AVIATE sessions prompt further discussion, concern

By: Amanda Dee – Social Media Manager

Housing and residence life staff continued the conversation about the AVIATE housing system at an information session Friday.

The session followed a meeting with Student Government Association President Sarah Dickson, Vice President Elaine Laux and housing and residence life staff Wednesday.  In that meeting, housing and residence life staff explained how and why the AVIATE housing system was developed, Dickson said.

Executive Director of Housing and Residence Life Steve Herndon, Director of Housing Operations Jim Froehlich and Director of Residence Life Christina Smith told Dickson and Laux senior administration officials mandated the change because the lottery system was confusing, even to housing and residence life staff.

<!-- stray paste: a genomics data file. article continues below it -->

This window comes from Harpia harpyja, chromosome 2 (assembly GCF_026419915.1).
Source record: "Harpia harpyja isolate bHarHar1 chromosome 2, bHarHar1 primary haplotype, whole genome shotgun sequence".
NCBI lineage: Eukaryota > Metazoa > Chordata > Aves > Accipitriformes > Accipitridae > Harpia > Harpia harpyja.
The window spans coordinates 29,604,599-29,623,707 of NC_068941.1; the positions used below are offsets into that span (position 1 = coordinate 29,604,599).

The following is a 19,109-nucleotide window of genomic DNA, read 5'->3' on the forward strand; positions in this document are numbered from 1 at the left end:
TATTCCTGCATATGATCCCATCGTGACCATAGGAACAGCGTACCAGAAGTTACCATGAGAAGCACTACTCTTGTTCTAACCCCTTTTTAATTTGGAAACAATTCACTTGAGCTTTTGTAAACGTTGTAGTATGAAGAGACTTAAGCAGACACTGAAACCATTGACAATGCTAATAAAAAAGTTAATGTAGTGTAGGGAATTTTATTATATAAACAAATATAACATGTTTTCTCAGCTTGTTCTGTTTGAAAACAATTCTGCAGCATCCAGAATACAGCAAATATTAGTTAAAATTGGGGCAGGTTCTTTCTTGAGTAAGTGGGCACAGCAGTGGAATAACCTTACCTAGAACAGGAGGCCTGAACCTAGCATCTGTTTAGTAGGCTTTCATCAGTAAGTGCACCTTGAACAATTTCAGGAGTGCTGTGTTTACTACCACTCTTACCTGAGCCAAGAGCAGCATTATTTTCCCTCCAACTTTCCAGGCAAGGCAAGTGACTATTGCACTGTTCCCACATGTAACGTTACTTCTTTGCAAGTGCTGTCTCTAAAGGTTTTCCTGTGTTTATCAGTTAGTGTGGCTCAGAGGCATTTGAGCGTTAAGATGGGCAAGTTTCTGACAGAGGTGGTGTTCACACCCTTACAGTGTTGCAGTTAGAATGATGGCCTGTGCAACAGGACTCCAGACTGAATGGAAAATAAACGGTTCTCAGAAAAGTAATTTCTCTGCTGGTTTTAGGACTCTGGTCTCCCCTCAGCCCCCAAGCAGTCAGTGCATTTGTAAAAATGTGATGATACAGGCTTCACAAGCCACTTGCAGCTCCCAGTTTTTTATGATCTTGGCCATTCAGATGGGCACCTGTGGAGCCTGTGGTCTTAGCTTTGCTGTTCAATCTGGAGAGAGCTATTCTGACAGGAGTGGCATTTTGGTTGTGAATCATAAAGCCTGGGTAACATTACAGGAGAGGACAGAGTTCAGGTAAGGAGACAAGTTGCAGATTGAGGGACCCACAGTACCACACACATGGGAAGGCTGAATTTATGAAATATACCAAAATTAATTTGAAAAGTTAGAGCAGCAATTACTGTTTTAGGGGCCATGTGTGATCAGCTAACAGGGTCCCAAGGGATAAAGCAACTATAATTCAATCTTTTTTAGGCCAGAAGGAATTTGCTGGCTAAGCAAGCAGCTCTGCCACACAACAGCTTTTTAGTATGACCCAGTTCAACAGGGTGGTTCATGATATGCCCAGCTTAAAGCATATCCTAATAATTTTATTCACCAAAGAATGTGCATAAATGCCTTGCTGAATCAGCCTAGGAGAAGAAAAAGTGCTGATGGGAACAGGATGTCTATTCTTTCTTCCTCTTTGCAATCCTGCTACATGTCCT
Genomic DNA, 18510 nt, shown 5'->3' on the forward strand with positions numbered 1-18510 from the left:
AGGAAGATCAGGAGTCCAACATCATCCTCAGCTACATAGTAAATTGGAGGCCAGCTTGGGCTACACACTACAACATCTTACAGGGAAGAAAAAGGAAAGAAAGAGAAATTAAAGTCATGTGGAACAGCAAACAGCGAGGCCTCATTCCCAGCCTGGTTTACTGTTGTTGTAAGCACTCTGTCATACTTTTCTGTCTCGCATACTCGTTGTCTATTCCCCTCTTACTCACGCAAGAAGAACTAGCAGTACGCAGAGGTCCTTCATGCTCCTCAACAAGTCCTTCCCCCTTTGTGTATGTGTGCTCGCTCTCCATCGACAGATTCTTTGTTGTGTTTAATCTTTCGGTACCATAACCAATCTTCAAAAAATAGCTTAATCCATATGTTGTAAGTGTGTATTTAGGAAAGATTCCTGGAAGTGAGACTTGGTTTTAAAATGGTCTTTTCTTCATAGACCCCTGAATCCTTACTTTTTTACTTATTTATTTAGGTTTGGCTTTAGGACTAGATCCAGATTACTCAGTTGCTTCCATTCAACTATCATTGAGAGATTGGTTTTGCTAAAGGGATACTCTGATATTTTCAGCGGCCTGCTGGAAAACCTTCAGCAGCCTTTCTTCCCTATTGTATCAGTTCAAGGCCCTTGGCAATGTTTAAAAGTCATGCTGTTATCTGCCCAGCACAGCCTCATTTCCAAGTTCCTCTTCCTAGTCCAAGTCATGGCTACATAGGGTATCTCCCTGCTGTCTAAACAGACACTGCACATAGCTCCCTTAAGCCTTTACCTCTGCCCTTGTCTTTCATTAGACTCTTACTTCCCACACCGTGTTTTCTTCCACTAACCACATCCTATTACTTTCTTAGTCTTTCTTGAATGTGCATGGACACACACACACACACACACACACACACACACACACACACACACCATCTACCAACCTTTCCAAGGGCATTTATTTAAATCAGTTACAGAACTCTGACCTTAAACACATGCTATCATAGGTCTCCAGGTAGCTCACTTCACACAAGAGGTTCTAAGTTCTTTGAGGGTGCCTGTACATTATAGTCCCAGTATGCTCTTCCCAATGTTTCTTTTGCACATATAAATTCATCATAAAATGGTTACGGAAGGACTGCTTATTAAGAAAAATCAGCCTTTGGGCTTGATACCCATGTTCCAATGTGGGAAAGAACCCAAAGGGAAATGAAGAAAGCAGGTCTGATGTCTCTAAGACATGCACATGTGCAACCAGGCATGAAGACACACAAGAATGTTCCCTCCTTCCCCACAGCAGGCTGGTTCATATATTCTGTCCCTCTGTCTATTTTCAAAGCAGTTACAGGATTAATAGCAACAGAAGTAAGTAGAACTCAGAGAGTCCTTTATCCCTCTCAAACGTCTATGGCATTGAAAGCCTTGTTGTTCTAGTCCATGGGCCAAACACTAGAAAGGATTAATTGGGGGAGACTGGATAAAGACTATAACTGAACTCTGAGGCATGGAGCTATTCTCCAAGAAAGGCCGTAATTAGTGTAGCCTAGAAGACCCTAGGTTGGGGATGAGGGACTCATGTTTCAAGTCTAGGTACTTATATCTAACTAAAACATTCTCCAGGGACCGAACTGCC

“That five minute window, when five minutes feels like five seconds,” provoked student anxiety, Herndon said at the Friday information meeting. “You feel that so much is on the line.”

In 2012, housing and residence life staff created a task force and invited students to participate in focus groups, but the staff said “no one showed interest at the time,” according to Dickson.  The special interest housing process was “exploding,” Dickson said, so the task force used that process as a base model for AVIATE.

“In the end, students have more control [under AVIATE],” Froehlich said at the Friday information session. “In every session, that’s the response we’ve gotten.”

Since students did not know about the new system prior to their housing choices for this year, Froehlich said landlord tenants will receive the five points they cannot do on campus and rising juniors will have the average number of points juniors accumulated.

“The idea is that this is year one,” Herndon said at the Friday information session. “Year one is not indicative of what year two and three are going to be.”

However, students have voiced concerns about the process.

“This is a paradigm shift,” Herndon said at the Friday information session. “I think the anxiety that was created overshadowed the system.”